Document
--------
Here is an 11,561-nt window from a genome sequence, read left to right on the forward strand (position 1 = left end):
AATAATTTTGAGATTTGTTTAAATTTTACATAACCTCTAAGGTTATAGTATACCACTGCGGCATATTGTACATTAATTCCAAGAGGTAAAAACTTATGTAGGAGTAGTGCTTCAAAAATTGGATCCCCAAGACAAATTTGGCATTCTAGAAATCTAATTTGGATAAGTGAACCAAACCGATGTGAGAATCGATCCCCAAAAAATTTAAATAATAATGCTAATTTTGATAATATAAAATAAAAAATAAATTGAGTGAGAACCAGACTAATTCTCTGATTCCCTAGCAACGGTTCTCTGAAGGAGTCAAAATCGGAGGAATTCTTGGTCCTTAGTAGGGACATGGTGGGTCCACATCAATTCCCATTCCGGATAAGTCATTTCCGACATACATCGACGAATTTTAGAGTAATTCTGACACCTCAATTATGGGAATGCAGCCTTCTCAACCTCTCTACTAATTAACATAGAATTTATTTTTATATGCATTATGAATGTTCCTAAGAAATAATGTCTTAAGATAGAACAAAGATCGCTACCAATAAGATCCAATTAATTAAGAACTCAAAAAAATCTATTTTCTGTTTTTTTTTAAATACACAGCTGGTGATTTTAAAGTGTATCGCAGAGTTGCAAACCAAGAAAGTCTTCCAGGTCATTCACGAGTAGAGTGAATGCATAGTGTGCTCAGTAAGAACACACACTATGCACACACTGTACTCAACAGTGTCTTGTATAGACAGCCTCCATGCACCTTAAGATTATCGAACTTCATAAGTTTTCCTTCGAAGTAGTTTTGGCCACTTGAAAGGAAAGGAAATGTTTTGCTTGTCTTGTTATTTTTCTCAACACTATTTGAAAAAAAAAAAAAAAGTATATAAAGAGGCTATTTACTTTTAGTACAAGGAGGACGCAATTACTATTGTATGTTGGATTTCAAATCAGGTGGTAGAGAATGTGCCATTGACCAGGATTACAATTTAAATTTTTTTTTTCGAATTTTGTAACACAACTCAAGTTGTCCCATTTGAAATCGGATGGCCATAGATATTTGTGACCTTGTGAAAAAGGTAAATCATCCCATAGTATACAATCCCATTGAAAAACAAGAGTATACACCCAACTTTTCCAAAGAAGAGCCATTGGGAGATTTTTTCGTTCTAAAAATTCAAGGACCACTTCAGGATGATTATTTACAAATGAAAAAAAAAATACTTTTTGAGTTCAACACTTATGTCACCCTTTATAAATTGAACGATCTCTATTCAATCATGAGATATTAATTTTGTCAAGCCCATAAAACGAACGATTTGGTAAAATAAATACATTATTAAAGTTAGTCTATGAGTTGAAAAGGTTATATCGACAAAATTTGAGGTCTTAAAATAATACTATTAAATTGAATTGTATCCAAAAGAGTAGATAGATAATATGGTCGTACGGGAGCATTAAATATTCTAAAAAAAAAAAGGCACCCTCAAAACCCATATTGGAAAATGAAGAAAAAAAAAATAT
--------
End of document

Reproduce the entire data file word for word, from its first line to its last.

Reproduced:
Here is an 11,561-nt window from a genome sequence, read left to right on the forward strand (position 1 = left end):
AATAATTTTGAGATTTGTTTAAATTTTACATAACCTCTAAGGTTATAGTATACCACTGCGGCATATTGTACATTAATTCCAAGAGGTAAAAACTTATGTAGGAGTAGTGCTTCAAAAATTGGATCCCCAAGACAAATTTGGCATTCTAGAAATCTAATTTGGATAAGTGAACCAAACCGATGTGAGAATCGATCCCCAAAAAATTTAAATAATAATGCTAATTTTGATAATATAAAATAAAAAATAAATTGAGTGAGAACCAGACTAATTCTCTGATTCCCTAGCAACGGTTCTCTGAAGGAGTCAAAATCGGAGGAATTCTTGGTCCTTAGTAGGGACATGGTGGGTCCACATCAATTCCCATTCCGGATAAGTCATTTCCGACATACATCGACGAATTTTAGAGTAATTCTGACACCTCAATTATGGGAATGCAGCCTTCTCAACCTCTCTACTAATTAACATAGAATTTATTTTTATATGCATTATGAATGTTCCTAAGAAATAATGTCTTAAGATAGAACAAAGATCGCTACCAATAAGATCCAATTAATTAAGAACTCAAAAAAATCTATTTTCTGTTTTTTTTTAAATACACAGCTGGTGATTTTAAAGTGTATCGCAGAGTTGCAAACCAAGAAAGTCTTCCAGGTCATTCACGAGTAGAGTGAATGCATAGTGTGCTCAGTAAGAACACACACTATGCACACACTGTACTCAACAGTGTCTTGTATAGACAGCCTCCATGCACCTTAAGATTATCGAACTTCATAAGTTTTCCTTCGAAGTAGTTTTGGCCACTTGAAAGGAAAGGAAATGTTTTGCTTGTCTTGTTATTTTTCTCAACACTATTTGAAAAAAAAAAAAAAAGTATATAAAGAGGCTATTTACTTTTAGTACAAGGAGGACGCAATTACTATTGTATGTTGGATTTCAAATCAGGTGGTAGAGAATGTGCCATTGACCAGGATTACAATTTAAATTTTTTTTTTCGAATTTTGTAACACAACTCAAGTTGTCCCATTTGAAATCGGATGGCCATAGATATTTGTGACCTTGTGAAAAAGGTAAATCATCCCATAGTATACAATCCCATTGAAAAACAAGAGTATACACCCAACTTTTCCAAAGAAGAGCCATTGGGAGATTTTTTCGTTCTAAAAATTCAAGGACCACTTCAGGATGATTATTTACAAATGAAAAAAAAAATACTTTTTGAGTTCAACACTTATGTCACCCTTTATAAATTGAACGATCTCTATTCAATCATGAGATATTAATTTTGTCAAGCCCATAAAACGAACGATTTGGTAAAATAAATACATTATTAAAGTTAGTCTATGAGTTGAAAAGGTTATATCGACAAAATTTGAGGTCTTAAAATAATACTATTAAATTGAATTGTATCCAAAAGAGTAGATAGATAATATGGTCGTACGGGAGCATTAAATATTCTAAAAAAAAAAAGGCACCCTCAAAACCCATATTGGAAAATGAAGAAAAAAAAAATAT